The translation from a technical tool towards a clinically usable system is not straightforward. Prerequisites for therapists and patients to use technology supported rehabilitation systems are the easy-to-use character of the system, its added value to their habitual rehabilitation programs and its credibility. Besides, it is of major importance to design the system feedback as this positively influences motivation and self-efficacy [8]. Advanced technologies provide increasing possible forms of feedback and a growing number of studies used interactive wearable systems to motivate patients in the intensive and repetitive training.

As such, the purpose of this review is to provide an overview of interactive wearable systems for upper body rehabilitation. In particular, we aim to classify from the following aspects:

  1. To inventory and classify interactive wearable systems for movement and posture monitoring during upper body rehabilitation, regarding the sensing technology, system measurements and feedback conditions;

  2. To gauge the wearability of the wearable systems;
  3. To inventory the availability of clinical evidence supporting the effectiveness of related technologies.

Continue —> Interactive wearable systems for upper body rehabilitation: a systematic review | Journal of NeuroEngineering and Rehabilitation | Full Text

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[Abstract] Accurate upper body rehabilitation system using kinect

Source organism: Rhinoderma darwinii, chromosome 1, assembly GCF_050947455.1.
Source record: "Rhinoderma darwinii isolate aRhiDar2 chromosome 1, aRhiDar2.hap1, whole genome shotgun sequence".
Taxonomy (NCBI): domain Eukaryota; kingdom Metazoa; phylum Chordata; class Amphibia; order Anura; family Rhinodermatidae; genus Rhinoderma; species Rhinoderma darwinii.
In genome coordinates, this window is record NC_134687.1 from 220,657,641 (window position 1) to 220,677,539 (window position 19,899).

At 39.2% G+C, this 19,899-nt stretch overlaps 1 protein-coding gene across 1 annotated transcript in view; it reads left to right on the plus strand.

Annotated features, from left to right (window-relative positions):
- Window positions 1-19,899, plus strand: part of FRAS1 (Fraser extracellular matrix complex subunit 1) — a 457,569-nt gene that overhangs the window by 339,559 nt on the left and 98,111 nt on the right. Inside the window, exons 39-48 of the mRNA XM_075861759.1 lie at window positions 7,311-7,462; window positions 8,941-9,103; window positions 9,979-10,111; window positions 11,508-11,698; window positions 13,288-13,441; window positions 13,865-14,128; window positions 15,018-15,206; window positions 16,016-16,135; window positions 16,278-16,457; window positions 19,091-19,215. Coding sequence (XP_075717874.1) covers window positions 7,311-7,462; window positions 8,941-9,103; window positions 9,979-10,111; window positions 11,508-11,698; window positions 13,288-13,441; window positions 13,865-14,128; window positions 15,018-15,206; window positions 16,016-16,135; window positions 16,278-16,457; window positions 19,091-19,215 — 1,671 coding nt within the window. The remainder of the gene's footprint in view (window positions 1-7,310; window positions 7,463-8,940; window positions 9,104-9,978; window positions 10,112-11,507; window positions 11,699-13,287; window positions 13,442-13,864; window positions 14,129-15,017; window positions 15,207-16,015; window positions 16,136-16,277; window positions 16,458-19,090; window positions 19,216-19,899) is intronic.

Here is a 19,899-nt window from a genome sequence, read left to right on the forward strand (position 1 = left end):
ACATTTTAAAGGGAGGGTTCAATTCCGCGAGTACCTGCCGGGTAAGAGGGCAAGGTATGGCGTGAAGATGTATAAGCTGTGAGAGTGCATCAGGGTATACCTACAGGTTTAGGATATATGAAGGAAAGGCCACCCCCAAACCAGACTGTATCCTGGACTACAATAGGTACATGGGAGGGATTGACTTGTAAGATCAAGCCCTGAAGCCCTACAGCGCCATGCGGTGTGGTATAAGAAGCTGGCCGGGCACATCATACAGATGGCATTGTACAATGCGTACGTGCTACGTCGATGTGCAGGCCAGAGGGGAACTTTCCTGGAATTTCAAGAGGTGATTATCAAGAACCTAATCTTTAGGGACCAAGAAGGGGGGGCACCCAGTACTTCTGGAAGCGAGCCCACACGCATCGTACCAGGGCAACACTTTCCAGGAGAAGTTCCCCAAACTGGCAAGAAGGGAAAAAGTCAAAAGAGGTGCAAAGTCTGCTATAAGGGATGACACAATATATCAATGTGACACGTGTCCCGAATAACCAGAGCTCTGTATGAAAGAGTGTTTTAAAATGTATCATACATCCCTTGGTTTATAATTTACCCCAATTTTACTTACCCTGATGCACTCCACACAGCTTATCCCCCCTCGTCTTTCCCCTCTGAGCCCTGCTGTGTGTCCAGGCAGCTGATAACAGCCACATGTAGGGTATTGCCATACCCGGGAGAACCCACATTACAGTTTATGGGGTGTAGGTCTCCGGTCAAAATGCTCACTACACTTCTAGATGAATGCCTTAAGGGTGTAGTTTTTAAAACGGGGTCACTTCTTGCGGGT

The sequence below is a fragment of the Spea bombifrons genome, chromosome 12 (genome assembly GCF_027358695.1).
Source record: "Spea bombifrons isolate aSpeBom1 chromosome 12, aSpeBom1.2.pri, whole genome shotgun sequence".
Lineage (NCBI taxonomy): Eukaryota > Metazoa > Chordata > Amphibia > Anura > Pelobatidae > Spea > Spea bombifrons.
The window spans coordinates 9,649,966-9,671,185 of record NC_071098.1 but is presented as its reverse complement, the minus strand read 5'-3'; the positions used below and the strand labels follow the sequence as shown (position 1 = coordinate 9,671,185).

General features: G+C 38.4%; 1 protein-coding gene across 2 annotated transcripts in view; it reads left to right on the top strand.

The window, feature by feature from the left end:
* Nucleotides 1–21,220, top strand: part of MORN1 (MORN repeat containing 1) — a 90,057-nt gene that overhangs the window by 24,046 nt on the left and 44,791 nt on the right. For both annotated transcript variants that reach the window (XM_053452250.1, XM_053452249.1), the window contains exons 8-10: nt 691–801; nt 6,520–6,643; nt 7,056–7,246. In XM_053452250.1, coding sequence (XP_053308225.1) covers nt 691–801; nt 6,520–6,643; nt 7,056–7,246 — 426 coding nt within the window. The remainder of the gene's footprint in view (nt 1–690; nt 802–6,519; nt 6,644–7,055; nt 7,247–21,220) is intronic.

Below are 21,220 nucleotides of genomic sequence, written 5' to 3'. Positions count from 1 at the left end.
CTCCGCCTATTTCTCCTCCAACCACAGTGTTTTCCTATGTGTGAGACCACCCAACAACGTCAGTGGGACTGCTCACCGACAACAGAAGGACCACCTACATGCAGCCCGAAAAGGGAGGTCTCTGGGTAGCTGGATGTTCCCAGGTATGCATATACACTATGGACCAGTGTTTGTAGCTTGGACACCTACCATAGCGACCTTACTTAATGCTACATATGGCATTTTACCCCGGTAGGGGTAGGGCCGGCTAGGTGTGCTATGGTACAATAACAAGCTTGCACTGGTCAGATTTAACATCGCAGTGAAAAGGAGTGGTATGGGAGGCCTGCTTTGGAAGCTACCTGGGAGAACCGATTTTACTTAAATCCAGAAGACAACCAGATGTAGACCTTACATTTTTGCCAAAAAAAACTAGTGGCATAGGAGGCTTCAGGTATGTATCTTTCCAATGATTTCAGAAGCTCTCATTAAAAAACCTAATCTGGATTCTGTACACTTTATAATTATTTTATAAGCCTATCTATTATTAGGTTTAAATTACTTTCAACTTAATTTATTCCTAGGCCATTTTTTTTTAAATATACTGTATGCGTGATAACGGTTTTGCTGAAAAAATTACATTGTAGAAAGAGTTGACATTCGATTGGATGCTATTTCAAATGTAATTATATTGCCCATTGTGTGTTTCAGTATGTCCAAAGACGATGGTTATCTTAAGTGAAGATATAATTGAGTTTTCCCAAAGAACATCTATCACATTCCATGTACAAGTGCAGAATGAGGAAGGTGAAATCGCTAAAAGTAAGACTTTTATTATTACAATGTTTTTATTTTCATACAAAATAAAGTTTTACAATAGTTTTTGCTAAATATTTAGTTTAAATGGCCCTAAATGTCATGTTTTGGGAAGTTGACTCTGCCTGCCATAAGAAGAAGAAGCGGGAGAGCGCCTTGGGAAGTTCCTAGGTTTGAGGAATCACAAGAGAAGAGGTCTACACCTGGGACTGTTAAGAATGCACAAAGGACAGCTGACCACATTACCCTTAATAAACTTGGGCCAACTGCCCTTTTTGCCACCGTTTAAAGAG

Abstract:

The growing importance of Kinect as a tool for clinical assessment and rehabilitation is due to its portability, low cost and markerless system for human motion capture. However, the accuracy of Kinect in measuring three-dimensional body joint center locations often fails to meet clinical standards of accuracy when compared to marker-based motion capture systems such as Vicon. The length of the body segment connecting any two joints, measured as the distance between three-dimensional Kinect skeleton joint coordinates, has been observed to vary with time. The orientation of the line connecting adjoining Kinect skeletal coordinates has also been seen to differ from the actual orientation of the physical body segment. Hence we have proposed an optimization method that utilizes Kinect Depth and RGB information to search for the joint center location that satisfies constraints on body segment length and as well as orientation. An experimental study have been carried out on ten healthy participants performing upper body range of motion exercises. The results report 72% reduction in body segment length variance and 2° improvement in Range of Motion (ROM) angle hence enabling to more accurate measurements for upper limb exercises.

I. Introduction

Body joint movement analysis is extremely essential for health monitoring and treatment of patients with neurological disorders and stroke. Chronic hemiparesis of the upper extremity following a stroke causes major hand movement limitations. There is possibility of permanent reduction in muscle coactivation and corresponding joint torque patterns due to stroke [1]. Several studies suggest that abnormal coupling of shoulder adductors with elbow extensors and shoulder abductors with elbow flexors often leads to some stereotypical movement characteristics exhibited by severe stroke patients [2]. Therefore continuous and effective rehabilitation therapy is absolutely essential to monitor and control such abnormalities. There is a substantial need for home-based rehabilitation post-clinical therapy.

Source: Accurate upper body rehabilitation system using kinect – IEEE Xplore Document